From September 12 to October 22, 2013, ”Codex on the Flight of Birds” will be displayed in the gallery that houses the 1903 Wright flyer—though Leonardo preceded the Kitty Hawk pair by four centuries. According to Peter Jakab, chief curator of the Air and Space Museum, the codex contains the “seeds of the ideas that would lead to humans spreading their wings. . . . In aeronautics, as with so many of the subjects he studied, he strode where no one had before.” Leonardo’s notes even “hinted at the force Newton would later define as gravity.”
The exhibition will feature “interactive stations” allowing visitors to flip through the pages of the codex. This landmark work, which has rarely left Italy, is on loan from the Royal Library of Turin as part of the Year of Italian Culture in the United States.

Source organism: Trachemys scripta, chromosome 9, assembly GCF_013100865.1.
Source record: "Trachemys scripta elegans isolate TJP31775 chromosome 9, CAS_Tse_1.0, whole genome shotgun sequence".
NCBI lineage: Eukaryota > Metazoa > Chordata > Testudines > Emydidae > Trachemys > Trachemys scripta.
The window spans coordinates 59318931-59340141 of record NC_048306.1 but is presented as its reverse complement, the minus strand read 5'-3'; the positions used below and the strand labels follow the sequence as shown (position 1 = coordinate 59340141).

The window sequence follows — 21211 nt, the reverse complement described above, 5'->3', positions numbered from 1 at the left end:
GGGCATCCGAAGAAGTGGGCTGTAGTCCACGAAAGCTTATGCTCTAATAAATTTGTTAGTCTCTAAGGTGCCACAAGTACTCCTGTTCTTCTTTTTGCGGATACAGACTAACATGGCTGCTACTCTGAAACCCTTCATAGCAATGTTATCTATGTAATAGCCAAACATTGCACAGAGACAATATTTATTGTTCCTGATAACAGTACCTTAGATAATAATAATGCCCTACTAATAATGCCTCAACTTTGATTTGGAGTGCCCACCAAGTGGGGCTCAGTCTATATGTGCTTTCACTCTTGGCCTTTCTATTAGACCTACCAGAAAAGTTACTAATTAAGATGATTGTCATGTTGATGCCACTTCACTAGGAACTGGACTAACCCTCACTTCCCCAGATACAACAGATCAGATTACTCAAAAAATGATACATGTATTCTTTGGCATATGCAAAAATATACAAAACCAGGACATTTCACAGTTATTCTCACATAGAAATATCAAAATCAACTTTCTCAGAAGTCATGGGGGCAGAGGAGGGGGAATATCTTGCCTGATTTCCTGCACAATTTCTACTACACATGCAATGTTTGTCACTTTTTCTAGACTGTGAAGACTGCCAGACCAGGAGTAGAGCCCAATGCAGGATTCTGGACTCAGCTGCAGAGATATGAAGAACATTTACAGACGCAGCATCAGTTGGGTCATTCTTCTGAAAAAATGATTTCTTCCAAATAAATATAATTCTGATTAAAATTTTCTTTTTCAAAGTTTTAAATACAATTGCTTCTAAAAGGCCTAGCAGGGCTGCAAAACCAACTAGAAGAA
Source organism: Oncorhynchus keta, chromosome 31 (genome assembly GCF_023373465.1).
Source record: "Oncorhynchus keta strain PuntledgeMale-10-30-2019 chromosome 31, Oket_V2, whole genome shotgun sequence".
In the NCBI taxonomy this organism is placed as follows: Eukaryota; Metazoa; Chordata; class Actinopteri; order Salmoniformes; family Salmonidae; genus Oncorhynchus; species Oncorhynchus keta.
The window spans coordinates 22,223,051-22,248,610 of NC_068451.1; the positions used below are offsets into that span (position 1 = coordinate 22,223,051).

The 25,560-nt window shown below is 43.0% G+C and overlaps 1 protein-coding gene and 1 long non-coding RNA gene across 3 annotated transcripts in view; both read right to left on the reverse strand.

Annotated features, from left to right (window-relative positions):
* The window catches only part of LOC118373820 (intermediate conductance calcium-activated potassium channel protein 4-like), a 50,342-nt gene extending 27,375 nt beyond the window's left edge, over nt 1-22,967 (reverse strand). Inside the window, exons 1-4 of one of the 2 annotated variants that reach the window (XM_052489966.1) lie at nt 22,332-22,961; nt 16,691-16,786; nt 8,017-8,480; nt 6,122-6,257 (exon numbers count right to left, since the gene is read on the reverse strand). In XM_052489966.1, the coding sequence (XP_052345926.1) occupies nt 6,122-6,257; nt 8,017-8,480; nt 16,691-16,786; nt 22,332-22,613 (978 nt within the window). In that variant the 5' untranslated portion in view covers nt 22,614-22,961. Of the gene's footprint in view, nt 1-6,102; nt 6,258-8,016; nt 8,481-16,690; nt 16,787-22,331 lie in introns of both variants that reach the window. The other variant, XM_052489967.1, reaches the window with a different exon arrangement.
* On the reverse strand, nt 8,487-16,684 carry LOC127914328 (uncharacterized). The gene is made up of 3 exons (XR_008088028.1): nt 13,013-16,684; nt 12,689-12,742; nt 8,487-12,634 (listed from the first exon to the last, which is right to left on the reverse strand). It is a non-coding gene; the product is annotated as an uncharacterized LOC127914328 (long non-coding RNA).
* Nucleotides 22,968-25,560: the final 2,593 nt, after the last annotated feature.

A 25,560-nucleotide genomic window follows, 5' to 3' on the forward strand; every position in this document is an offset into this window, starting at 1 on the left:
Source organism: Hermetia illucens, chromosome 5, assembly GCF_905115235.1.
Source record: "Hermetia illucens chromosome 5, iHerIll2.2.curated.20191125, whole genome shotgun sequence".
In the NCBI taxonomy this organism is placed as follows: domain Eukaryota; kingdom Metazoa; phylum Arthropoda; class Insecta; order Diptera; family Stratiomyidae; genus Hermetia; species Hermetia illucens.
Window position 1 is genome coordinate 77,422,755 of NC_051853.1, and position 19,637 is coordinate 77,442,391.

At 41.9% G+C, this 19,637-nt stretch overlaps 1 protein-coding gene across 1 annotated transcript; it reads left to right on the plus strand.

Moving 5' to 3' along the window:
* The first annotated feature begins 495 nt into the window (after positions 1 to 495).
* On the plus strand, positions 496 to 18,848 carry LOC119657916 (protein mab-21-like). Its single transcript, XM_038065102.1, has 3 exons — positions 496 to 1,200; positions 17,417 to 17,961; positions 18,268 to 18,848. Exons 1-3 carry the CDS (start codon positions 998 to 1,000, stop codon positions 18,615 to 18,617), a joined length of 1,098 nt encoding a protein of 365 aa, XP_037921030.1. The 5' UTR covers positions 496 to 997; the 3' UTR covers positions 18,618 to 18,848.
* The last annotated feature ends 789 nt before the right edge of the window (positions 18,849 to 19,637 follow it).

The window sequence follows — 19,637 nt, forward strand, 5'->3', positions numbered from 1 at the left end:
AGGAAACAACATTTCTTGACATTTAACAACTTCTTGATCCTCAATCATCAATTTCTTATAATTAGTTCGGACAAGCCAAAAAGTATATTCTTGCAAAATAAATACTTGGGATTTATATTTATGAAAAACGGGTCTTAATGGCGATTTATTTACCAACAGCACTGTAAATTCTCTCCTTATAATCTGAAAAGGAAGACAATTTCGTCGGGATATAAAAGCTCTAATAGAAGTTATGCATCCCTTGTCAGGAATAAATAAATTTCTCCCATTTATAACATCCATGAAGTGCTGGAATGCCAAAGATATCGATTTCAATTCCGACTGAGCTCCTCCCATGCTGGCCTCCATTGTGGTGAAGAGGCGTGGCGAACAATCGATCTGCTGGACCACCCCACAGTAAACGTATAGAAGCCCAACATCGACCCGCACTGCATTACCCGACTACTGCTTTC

Latest issue consulted: No.91 (Mar. 2009).
Per publisher letter, as of no. 91 (Mar. 2009) some content will be included in Scottish birds and publication will no longer be available separately.
Temperatures and environmental conditions are changing, causing the spread of disease to shift. How those changes and shifts will play out, however, is the subject of debate. It’s impossible to build a computer model that perfectly mimics the real world and can thus predict, say, where mid-latitude regions will become warm enough for tropical diseases to thrive or wet enough to enhance the spread of water-borne pathogens. But research does suggest that—similar to shifts in animal and plant distributions as climate changes—some places will see rates of certain diseases drop, while others will see an increase or introduction of those diseases.